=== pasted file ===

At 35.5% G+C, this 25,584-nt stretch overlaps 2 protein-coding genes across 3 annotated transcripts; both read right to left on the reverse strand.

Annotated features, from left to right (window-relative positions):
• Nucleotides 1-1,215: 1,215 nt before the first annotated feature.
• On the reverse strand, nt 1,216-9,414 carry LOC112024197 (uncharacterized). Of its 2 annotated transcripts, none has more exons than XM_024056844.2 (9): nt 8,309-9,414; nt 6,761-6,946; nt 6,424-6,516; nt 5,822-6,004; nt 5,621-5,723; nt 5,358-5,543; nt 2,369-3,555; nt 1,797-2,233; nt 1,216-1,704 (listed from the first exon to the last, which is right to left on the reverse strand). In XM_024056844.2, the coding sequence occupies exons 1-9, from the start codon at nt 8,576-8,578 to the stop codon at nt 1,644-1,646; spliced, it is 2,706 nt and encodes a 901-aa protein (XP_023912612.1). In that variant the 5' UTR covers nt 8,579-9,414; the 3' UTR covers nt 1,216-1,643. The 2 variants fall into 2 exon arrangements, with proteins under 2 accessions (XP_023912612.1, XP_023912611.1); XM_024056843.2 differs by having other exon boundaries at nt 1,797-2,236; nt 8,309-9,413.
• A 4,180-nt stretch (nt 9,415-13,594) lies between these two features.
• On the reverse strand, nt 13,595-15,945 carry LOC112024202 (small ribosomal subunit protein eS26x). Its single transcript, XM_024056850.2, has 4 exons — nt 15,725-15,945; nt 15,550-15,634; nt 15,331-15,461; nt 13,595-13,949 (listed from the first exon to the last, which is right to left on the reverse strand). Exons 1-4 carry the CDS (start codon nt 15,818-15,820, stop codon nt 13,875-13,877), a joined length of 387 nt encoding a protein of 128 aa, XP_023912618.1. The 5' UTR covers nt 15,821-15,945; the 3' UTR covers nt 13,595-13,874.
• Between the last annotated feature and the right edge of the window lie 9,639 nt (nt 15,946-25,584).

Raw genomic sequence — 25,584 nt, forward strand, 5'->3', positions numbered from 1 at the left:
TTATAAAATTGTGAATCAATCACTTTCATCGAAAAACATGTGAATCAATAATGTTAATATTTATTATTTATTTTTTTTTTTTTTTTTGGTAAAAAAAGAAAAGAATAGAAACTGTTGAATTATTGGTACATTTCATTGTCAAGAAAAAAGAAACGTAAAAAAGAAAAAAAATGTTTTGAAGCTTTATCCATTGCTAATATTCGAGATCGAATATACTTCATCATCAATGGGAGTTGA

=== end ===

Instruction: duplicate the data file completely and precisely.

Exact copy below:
At 35.5% G+C, this 25,584-nt stretch overlaps 2 protein-coding genes across 3 annotated transcripts; both read right to left on the reverse strand.

Annotated features, from left to right (window-relative positions):
• Nucleotides 1-1,215: 1,215 nt before the first annotated feature.
• On the reverse strand, nt 1,216-9,414 carry LOC112024197 (uncharacterized). Of its 2 annotated transcripts, none has more exons than XM_024056844.2 (9): nt 8,309-9,414; nt 6,761-6,946; nt 6,424-6,516; nt 5,822-6,004; nt 5,621-5,723; nt 5,358-5,543; nt 2,369-3,555; nt 1,797-2,233; nt 1,216-1,704 (listed from the first exon to the last, which is right to left on the reverse strand). In XM_024056844.2, the coding sequence occupies exons 1-9, from the start codon at nt 8,576-8,578 to the stop codon at nt 1,644-1,646; spliced, it is 2,706 nt and encodes a 901-aa protein (XP_023912612.1). In that variant the 5' UTR covers nt 8,579-9,414; the 3' UTR covers nt 1,216-1,643. The 2 variants fall into 2 exon arrangements, with proteins under 2 accessions (XP_023912612.1, XP_023912611.1); XM_024056843.2 differs by having other exon boundaries at nt 1,797-2,236; nt 8,309-9,413.
• A 4,180-nt stretch (nt 9,415-13,594) lies between these two features.
• On the reverse strand, nt 13,595-15,945 carry LOC112024202 (small ribosomal subunit protein eS26x). Its single transcript, XM_024056850.2, has 4 exons — nt 15,725-15,945; nt 15,550-15,634; nt 15,331-15,461; nt 13,595-13,949 (listed from the first exon to the last, which is right to left on the reverse strand). Exons 1-4 carry the CDS (start codon nt 15,818-15,820, stop codon nt 13,875-13,877), a joined length of 387 nt encoding a protein of 128 aa, XP_023912618.1. The 5' UTR covers nt 15,821-15,945; the 3' UTR covers nt 13,595-13,874.
• Between the last annotated feature and the right edge of the window lie 9,639 nt (nt 15,946-25,584).

Raw genomic sequence — 25,584 nt, forward strand, 5'->3', positions numbered from 1 at the left:
TTATAAAATTGTGAATCAATCACTTTCATCGAAAAACATGTGAATCAATAATGTTAATATTTATTATTTATTTTTTTTTTTTTTTTTGGTAAAAAAAGAAAAGAATAGAAACTGTTGAATTATTGGTACATTTCATTGTCAAGAAAAAAGAAACGTAAAAAAGAAAAAAAATGTTTTGAAGCTTTATCCATTGCTAATATTCGAGATCGAATATACTTCATCATCAATGGGAGTTGA